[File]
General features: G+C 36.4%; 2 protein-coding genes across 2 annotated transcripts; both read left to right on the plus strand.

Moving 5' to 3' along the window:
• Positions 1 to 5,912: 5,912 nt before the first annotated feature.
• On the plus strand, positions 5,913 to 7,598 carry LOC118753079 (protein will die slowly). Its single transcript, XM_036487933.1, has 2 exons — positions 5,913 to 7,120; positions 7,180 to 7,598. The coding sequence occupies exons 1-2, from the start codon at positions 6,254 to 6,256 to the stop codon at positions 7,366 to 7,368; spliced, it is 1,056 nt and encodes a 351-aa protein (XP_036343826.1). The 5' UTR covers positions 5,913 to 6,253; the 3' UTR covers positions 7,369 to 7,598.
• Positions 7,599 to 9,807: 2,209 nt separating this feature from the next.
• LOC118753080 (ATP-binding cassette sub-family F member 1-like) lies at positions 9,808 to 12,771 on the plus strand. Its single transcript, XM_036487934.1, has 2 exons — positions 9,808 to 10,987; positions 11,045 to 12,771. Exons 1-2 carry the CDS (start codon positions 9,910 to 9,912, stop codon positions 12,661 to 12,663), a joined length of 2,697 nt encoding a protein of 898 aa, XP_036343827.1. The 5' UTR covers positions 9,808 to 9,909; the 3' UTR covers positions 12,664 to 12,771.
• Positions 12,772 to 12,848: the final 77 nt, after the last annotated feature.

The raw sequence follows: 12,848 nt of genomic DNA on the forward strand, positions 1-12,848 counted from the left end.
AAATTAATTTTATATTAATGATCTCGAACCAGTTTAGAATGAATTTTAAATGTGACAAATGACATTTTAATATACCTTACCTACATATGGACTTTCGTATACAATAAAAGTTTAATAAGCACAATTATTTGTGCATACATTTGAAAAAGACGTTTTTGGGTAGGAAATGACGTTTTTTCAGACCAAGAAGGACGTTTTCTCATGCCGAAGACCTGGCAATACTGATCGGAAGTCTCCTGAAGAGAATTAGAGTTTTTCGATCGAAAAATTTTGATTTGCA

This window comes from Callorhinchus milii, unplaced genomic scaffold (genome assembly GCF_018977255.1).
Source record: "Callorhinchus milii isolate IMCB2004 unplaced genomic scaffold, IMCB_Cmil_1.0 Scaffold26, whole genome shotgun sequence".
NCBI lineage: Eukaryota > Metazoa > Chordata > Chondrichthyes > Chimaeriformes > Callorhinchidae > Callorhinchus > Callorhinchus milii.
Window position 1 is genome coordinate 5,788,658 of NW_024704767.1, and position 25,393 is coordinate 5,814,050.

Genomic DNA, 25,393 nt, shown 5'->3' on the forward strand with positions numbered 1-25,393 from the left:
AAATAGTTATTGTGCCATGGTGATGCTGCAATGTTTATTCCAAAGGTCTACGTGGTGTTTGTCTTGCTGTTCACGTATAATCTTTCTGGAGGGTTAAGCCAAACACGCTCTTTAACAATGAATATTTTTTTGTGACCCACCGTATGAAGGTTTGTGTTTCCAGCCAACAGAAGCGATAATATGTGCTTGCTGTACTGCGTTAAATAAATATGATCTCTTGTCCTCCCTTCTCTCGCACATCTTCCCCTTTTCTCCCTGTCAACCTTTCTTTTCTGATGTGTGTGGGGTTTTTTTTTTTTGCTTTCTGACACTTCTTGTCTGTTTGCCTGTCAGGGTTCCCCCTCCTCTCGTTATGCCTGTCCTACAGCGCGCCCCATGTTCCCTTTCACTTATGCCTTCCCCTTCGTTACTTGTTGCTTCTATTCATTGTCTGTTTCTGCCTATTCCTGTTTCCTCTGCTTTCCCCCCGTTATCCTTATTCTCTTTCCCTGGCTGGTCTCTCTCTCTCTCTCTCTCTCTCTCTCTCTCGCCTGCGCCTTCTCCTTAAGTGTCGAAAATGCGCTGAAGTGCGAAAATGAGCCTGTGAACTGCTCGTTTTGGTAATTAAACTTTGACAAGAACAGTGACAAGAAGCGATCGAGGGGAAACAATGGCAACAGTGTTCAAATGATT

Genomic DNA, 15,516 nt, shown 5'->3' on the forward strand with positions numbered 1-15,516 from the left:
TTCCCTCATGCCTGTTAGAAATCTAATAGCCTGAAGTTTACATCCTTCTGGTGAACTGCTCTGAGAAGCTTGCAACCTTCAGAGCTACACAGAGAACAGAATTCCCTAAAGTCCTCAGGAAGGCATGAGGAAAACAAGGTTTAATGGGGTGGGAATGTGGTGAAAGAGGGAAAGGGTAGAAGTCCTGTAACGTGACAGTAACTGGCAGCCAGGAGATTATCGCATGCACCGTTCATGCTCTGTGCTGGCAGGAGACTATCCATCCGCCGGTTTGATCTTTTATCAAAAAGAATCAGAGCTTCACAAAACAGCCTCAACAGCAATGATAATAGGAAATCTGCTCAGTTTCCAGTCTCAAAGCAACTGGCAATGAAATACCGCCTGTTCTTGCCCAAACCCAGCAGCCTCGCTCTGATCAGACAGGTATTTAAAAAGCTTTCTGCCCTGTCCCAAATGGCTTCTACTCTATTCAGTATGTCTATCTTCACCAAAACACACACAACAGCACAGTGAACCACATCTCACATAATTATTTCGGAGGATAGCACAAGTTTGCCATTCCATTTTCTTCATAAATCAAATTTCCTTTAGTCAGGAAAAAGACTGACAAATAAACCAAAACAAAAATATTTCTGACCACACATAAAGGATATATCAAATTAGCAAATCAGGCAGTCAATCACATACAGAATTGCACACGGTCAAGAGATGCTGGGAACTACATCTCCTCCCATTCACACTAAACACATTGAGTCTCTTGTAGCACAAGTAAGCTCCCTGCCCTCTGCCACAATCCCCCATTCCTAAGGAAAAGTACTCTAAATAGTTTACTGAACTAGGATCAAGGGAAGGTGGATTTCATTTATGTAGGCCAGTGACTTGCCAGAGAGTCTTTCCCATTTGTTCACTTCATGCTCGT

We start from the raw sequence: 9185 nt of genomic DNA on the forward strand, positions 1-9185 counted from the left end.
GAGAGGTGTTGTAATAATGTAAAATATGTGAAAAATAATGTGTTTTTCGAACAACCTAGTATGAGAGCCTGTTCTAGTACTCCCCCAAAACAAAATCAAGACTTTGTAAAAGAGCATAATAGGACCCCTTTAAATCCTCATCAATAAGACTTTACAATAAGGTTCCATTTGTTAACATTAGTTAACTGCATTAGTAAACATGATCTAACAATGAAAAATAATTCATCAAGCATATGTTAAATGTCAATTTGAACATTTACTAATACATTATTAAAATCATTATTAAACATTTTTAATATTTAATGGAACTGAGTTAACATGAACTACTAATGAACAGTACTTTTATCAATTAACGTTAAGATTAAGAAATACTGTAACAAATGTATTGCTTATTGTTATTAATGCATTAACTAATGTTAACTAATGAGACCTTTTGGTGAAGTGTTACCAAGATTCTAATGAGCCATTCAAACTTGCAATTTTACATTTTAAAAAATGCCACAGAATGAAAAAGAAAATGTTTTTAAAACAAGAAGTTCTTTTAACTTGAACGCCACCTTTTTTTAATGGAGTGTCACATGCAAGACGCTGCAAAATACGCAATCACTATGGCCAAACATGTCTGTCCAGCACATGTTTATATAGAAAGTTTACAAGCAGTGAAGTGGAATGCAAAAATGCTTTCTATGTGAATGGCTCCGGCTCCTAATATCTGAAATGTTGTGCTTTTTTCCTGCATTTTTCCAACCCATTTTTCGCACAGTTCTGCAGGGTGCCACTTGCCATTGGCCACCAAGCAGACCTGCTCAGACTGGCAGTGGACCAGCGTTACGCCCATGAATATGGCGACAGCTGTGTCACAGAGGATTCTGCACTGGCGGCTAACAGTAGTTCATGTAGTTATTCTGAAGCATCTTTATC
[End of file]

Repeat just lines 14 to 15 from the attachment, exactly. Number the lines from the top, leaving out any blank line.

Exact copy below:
Genomic DNA, 25,393 nt, shown 5'->3' on the forward strand with positions numbered 1-25,393 from the left:
AAATAGTTATTGTGCCATGGTGATGCTGCAATGTTTATTCCAAAGGTCTACGTGGTGTTTGTCTTGCTGTTCACGTATAATCTTTCTGGAGGGTTAAGCCAAACACGCTCTTTAACAATGAATATTTTTTTGTGACCCACCGTATGAAGGTTTGTGTTTCCAGCCAACAGAAGCGATAATATGTGCTTGCTGTACTGCGTTAAATAAATATGATCTCTTGTCCTCCCTTCTCTCGCACATCTTCCCCTTTTCTCCCTGTCAACCTTTCTTTTCTGATGTGTGTGGGGTTTTTTTTTTTTGCTTTCTGACACTTCTTGTCTGTTTGCCTGTCAGGGTTCCCCCTCCTCTCGTTATGCCTGTCCTACAGCGCGCCCCATGTTCCCTTTCACTTATGCCTTCCCCTTCGTTACTTGTTGCTTCTATTCATTGTCTGTTTCTGCCTATTCCTGTTTCCTCTGCTTTCCCCCCGTTATCCTTATTCTCTTTCCCTGGCTGGTCTCTCTCTCTCTCTCTCTCTCTCTCTCTCTCGCCTGCGCCTTCTCCTTAAGTGTCGAAAATGCGCTGAAGTGCGAAAATGAGCCTGTGAACTGCTCGTTTTGGTAATTAAACTTTGACAAGAACAGTGACAAGAAGCGATCGAGGGGAAACAATGGCAACAGTGTTCAAATGATT